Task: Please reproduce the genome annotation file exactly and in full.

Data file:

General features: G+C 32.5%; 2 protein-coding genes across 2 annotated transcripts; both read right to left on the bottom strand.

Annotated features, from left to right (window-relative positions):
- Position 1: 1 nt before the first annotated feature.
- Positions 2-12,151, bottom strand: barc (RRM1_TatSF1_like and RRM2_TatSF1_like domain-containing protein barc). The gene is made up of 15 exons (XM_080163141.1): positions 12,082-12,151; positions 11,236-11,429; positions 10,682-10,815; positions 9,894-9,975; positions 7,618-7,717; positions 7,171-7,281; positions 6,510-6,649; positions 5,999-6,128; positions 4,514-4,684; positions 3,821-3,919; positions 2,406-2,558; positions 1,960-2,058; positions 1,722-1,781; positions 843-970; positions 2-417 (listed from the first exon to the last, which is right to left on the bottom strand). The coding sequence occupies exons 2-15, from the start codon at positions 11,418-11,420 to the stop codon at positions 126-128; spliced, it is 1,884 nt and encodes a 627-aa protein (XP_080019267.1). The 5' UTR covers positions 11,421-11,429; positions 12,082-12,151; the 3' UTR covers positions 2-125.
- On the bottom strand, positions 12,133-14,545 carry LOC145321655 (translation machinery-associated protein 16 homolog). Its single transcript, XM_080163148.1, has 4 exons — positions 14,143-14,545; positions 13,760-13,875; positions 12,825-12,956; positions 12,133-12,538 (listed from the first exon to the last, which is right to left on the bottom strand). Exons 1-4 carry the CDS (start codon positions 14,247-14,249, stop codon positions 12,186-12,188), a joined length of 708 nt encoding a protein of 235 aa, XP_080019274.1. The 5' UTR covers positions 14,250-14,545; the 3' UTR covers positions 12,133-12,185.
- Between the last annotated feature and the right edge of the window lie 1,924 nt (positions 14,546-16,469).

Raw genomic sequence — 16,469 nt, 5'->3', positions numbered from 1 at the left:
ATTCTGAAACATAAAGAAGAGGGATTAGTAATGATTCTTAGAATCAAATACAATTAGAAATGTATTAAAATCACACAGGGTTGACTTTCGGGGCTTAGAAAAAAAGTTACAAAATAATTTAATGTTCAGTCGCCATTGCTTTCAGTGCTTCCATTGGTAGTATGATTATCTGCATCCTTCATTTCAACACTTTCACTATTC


General features: G+C 32.5%; 2 protein-coding genes across 2 annotated transcripts; both read right to left on the bottom strand.

Annotated features, from left to right (window-relative positions):
- Position 1: 1 nt before the first annotated feature.
- Positions 2-12,151, bottom strand: barc (RRM1_TatSF1_like and RRM2_TatSF1_like domain-containing protein barc). The gene is made up of 15 exons (XM_080163141.1): positions 12,082-12,151; positions 11,236-11,429; positions 10,682-10,815; positions 9,894-9,975; positions 7,618-7,717; positions 7,171-7,281; positions 6,510-6,649; positions 5,999-6,128; positions 4,514-4,684; positions 3,821-3,919; positions 2,406-2,558; positions 1,960-2,058; positions 1,722-1,781; positions 843-970; positions 2-417 (listed from the first exon to the last, which is right to left on the bottom strand). The coding sequence occupies exons 2-15, from the start codon at positions 11,418-11,420 to the stop codon at positions 126-128; spliced, it is 1,884 nt and encodes a 627-aa protein (XP_080019267.1). The 5' UTR covers positions 11,421-11,429; positions 12,082-12,151; the 3' UTR covers positions 2-125.
- On the bottom strand, positions 12,133-14,545 carry LOC145321655 (translation machinery-associated protein 16 homolog). Its single transcript, XM_080163148.1, has 4 exons — positions 14,143-14,545; positions 13,760-13,875; positions 12,825-12,956; positions 12,133-12,538 (listed from the first exon to the last, which is right to left on the bottom strand). Exons 1-4 carry the CDS (start codon positions 14,247-14,249, stop codon positions 12,186-12,188), a joined length of 708 nt encoding a protein of 235 aa, XP_080019274.1. The 5' UTR covers positions 14,250-14,545; the 3' UTR covers positions 12,133-12,185.
- Between the last annotated feature and the right edge of the window lie 1,924 nt (positions 14,546-16,469).

Raw genomic sequence — 16,469 nt, 5'->3', positions numbered from 1 at the left:
ATTCTGAAACATAAAGAAGAGGGATTAGTAATGATTCTTAGAATCAAATACAATTAGAAATGTATTAAAATCACACAGGGTTGACTTTCGGGGCTTAGAAAAAAAGTTACAAAATAATTTAATGTTCAGTCGCCATTGCTTTCAGTGCTTCCATTGGTAGTATGATTATCTGCATCCTTCATTTCAACACTTTCACTATTC